Researchers reveal how close the Nazis came to building a nuclear reactor

1 May 2019

One of the 664 uranium cubes used by the Nazis as part of their nuclear reactor. Image: John T Consoli/University of Maryland

How close were the Nazis to building a working nuclear reactor? Researchers find they could have been closer, except for one big problem.

One of the greatest – and chilling – ‘what if?’ scenarios of the past century has been the question of what would have happened if Nazi Germany had become a nuclear power before the US. While it never came to be, historians have shown that the regime’s top scientists had attempted to develop their own nuclear reactor.

So in 2013, it came as a surprise to Timothy Koeth of the University of Maryland on his birthday when he received a little cloth lunch pouch containing a small object wrapped in brown paper towels. Within it, to his astonishment, was a heavy metal cube with a message that read: “Taken from Germany, from the nuclear reactor Hitler tried to build. Gift from Ninninger.”

Despite measuring just 5cm on each side, the cube weighed more than 2kg and was discovered to have been one of the 664 uranium metal components strung together as part of the reactor design. Writing in Physics Today, Koeth and his colleague Miriam Hiebert described their attempts to uncover the truth behind the Nazi nuclear reactor.

The string of uranium cubes would have been reminiscent of a chandelier, comprising the core of the Nazi reactor experiment attempted towards the end of the war. Including a team of brilliant theoretical physicists such as Werner Heisenberg, the chandelier structure would have been submerged in heavy water to regulate the rate of fission.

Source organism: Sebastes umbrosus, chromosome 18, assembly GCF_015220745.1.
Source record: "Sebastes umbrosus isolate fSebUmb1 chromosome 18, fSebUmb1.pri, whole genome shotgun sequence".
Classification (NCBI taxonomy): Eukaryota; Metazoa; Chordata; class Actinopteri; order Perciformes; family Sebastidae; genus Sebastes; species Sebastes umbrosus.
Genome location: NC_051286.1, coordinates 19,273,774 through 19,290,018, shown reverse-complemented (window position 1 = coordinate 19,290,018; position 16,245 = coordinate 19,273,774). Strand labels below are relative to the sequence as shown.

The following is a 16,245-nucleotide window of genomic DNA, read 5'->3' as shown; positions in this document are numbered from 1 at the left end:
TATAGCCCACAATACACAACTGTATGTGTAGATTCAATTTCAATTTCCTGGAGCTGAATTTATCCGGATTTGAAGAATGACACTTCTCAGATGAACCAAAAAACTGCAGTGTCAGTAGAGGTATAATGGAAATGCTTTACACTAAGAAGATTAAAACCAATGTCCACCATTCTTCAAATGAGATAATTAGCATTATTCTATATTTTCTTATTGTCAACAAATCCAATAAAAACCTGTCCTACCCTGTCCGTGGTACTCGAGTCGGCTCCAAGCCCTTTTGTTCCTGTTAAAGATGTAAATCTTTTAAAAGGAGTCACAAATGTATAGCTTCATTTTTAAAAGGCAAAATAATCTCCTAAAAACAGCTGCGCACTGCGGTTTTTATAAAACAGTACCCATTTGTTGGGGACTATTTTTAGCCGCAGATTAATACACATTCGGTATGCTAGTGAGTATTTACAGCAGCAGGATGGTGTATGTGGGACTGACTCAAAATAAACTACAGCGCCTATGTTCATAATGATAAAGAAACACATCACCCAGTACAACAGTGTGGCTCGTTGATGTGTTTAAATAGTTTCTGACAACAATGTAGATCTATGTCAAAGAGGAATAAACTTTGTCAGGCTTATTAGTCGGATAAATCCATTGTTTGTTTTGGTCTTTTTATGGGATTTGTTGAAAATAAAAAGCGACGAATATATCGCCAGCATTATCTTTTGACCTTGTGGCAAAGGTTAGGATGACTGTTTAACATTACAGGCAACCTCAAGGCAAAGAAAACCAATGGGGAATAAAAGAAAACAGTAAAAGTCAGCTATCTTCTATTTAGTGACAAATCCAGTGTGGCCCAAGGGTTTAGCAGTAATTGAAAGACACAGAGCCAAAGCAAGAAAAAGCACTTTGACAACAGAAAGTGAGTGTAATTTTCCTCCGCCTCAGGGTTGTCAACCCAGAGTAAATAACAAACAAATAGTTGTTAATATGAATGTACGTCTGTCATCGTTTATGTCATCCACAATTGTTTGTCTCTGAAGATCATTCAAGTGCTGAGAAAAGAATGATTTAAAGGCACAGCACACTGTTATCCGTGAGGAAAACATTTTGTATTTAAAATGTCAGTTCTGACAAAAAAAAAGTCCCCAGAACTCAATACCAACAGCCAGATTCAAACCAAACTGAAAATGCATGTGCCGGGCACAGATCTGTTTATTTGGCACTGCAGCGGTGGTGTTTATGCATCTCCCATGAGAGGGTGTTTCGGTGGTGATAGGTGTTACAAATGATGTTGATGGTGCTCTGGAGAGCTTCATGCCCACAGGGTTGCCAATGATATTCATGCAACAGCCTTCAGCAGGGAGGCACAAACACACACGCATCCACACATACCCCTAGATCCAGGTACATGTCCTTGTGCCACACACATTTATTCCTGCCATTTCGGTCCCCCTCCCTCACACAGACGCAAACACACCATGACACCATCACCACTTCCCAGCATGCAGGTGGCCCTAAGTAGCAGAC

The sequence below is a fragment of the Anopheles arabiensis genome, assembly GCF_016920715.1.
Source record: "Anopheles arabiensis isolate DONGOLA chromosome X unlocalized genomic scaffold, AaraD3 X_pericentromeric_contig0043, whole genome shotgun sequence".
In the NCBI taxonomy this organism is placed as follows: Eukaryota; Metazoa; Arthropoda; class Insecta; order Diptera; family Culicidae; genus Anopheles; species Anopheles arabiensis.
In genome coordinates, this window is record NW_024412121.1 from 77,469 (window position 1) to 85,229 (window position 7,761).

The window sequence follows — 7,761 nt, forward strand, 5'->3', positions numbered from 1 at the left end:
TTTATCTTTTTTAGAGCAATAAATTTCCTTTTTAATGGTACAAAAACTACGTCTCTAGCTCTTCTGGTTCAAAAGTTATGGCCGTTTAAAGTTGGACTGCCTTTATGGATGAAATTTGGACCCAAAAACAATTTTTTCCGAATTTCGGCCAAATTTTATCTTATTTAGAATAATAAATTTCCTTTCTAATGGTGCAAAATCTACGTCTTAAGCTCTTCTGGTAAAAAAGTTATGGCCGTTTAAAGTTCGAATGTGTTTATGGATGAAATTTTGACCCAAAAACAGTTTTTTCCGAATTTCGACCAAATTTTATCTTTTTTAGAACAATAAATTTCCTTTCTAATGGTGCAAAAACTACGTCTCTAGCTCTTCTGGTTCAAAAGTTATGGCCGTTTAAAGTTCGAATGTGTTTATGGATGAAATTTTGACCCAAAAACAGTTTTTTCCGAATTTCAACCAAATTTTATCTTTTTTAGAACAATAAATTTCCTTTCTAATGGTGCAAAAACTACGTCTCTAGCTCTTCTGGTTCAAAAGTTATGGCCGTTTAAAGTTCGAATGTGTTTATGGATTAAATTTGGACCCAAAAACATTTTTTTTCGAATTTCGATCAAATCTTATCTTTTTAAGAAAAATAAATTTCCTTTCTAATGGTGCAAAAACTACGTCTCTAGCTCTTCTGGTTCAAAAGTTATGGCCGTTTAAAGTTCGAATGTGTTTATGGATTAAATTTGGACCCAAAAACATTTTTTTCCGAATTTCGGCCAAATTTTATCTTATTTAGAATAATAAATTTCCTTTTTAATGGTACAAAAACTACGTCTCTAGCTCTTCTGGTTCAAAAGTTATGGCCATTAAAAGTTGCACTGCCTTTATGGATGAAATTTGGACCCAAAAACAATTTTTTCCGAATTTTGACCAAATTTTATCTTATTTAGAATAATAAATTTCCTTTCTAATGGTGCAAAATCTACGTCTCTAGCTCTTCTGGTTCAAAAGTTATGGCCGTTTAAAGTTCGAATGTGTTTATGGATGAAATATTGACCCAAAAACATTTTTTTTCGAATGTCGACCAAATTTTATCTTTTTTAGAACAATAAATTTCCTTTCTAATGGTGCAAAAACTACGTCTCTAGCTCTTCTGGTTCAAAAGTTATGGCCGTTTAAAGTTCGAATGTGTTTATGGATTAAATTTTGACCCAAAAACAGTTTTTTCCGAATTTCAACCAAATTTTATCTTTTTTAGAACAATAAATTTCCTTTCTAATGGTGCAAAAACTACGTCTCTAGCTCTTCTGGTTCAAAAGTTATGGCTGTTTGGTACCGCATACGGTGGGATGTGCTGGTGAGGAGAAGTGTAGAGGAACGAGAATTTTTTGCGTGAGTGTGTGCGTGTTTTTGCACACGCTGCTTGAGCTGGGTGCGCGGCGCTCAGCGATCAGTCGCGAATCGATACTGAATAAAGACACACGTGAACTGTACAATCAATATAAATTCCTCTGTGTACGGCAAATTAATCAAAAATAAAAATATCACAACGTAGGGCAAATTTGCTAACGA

Looking into the experiment more, the researchers were surprised to discover that while the 664 uranium cubes located deep underground in the town of Haigerloch weren’t enough to build a reactor, there were still 400 cubes available within Germany at the time.

“If the Germans had pooled their resources, rather than keeping them divided among separate, rival experiments, they may have been able to build a working nuclear reactor,” said Hiebert.

“This highlights perhaps the biggest difference between the German and American nuclear research programmes. The German programmes was divided and competitive whereas, under the leadership of General Leslie Groves, the American Manhattan Project was centralised and collaborative.”

Working against one another

So, how close did the Nazis get? While difficult to answer, the researchers believe that the reactor would have needed 50pc more uranium to run. Even if they had pooled the 400 additional cubes elsewhere in the country, they would have needed more heavy water to make the reactor work.

Koeth said: “Despite being the birthplace of nuclear physics and having nearly a two-year head start on American efforts, there was no imminent threat of a nuclear Germany by the end of the war.”

The big question for Koeth and Hiebert now is to determine how many of these cubes are still out there, including 400 that ended up on the black market in Europe after the end of World War II.

“We hope to speak to as many people as possible who’ve had contact with these cubes,” said Hiebert. “As much as we’ve learned about our cube and others like it, we still don’t have an answer about how exactly it ended up in Maryland 70 years after being captured by Allied forces in southern Germany.”

Colm Gorey was a senior journalist with Silicon Republic